A Pepper’s Ghost, for those of you not in the know when it comes to phantasmagorical stagecraft, is an optical illusion that was a brief novelty on the stages of Europe in the mid-19th century. Using large angled planes of glass and a light source, the illusion works by projecting the reflection of an actor or object onto a stage to the amazement of Victorian theatregoers. While not widely available in theatres during the 19th century due to the enormous spatial and monetary costs involved in installing them, the science behind the illusion remains a fixture of entertainment. Disneyland still employs a version of the illusion in several rides, as do music festivals and millionaires interested in creating lifelike hologram celebrities. It is a simple enough trick to pull off- the work for me was in deciding what venue to create.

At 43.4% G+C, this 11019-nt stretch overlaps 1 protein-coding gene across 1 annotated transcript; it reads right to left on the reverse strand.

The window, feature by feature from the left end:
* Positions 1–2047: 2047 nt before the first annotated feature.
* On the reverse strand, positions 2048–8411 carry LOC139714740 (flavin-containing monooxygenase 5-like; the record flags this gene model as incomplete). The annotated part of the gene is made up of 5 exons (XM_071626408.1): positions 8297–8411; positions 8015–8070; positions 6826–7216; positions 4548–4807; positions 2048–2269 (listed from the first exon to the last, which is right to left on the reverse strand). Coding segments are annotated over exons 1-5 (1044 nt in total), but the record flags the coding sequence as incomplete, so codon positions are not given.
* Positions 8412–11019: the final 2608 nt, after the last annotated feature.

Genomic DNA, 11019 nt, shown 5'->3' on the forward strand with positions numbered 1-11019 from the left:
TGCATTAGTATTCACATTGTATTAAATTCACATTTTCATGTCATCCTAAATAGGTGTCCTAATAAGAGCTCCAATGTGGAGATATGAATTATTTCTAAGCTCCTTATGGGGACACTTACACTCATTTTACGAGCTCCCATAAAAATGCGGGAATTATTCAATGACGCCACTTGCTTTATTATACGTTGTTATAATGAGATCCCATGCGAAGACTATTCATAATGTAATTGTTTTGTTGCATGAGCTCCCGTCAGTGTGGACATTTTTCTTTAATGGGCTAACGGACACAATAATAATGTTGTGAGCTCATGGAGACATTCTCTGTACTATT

I have always managed to take on these kinds of projects and juggle my other responsibilities. When I was in uni, I managed to write and support multiple productions at the same time while working 20 hours a week. I have always found comfort in this kind of discomfort, an itch scratched by late nights and early starts. It was my dream. And so, when uni ended, so did my commitments. In those days immediately following the end of my life as a student, I panicked. I spend hours lovingly building my first Pepper’s Ghost out of cardboard, calculating the angles of glass and lights to create that magical, lifelike effect. At the end of it, I gave my creation to my sister. I didn’t need the finished product- I just needed the act of creating it.